The immune system, like all things in biology, is a precisely tuned balance between components that crank it up and components that crank it down. These things are precisely in balance so that you can be prepared for an invader while not having the system running haywire at all times. When the coronavirus hits you, the balance shifts and the immune response escalates. Then, as the virus starts to be cleared, the system has to be turned down to prevent excessive collateral damage. In fact, it’s likely that elderly and chronically ill people are getting such a severe form of this infection because their immune system is unable to maintain this balance causing the system to go haywire. Turning it down, is just as important as turning it up.
With viral infections, your immune system first produces an antibody called immunoglobulin M or IgM. It’s the first responder antibody and offers a more general response to infection. As the infection progresses, the immune system starts producing an antibody called immunoglobulin G or IgG. This is a specific antibody that is more effective at neutralizing the intruder guilty of the current infection.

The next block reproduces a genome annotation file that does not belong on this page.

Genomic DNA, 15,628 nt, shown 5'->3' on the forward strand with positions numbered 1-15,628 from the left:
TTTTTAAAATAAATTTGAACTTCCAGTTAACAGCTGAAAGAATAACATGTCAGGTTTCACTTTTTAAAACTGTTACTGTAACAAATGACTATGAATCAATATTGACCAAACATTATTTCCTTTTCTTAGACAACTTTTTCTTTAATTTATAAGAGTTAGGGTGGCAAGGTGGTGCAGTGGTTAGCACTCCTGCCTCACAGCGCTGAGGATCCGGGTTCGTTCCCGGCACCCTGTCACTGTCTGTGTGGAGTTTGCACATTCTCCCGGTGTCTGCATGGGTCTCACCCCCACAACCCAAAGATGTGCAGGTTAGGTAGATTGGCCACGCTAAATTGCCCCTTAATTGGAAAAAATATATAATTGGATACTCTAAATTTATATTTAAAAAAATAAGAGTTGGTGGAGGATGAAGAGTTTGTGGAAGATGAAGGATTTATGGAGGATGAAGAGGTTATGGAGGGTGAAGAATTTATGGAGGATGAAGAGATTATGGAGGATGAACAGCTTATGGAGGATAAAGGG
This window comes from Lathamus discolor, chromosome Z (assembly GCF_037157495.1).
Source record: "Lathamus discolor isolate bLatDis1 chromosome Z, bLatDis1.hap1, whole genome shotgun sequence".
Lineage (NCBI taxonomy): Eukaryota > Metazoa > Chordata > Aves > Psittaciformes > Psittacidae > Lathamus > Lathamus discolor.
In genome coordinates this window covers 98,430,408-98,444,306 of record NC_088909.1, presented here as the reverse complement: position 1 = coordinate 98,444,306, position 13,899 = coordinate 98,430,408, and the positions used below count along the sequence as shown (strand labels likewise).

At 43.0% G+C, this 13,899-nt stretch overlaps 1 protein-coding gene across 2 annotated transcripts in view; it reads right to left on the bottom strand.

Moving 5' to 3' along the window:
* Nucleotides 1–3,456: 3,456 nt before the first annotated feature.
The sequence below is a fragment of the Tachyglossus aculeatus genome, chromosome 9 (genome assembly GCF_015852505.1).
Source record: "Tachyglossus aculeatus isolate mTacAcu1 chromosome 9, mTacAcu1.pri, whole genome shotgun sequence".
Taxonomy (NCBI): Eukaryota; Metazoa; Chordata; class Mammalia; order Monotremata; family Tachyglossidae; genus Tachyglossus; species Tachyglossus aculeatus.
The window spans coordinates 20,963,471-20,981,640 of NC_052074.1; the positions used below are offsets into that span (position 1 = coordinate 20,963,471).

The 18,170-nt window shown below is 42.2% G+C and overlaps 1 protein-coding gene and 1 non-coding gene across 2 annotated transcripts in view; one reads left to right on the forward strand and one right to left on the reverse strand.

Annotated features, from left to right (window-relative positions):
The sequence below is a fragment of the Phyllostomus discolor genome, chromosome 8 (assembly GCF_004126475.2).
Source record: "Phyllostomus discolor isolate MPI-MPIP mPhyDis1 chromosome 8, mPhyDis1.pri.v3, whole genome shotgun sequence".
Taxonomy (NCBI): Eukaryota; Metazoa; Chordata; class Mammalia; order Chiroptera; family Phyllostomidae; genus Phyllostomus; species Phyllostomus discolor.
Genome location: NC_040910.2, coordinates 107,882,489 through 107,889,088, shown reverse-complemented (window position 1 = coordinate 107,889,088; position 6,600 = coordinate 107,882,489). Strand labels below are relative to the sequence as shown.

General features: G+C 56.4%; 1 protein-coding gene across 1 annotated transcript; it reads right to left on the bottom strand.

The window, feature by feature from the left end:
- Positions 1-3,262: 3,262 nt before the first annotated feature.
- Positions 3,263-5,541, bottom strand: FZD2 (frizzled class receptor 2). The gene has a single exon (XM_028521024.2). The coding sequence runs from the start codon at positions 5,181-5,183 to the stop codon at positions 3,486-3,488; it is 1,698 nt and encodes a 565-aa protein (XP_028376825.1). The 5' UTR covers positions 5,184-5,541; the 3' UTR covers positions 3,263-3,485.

With recovery, the immune response is turned down but the IgG antibodies hang around. Eventually they decrease in numbers but don’t go away altogether. The body creates antibodies producing memory cells cells that circulate looking for the intruder to come back. If it does, they can ratchet up the immune response quickly so the virus is cleared before it makes you sick. This is how vaccines work. You get an injection of part of the virus and develop a mild immune response. You then get the memory B cells without getting the full disease.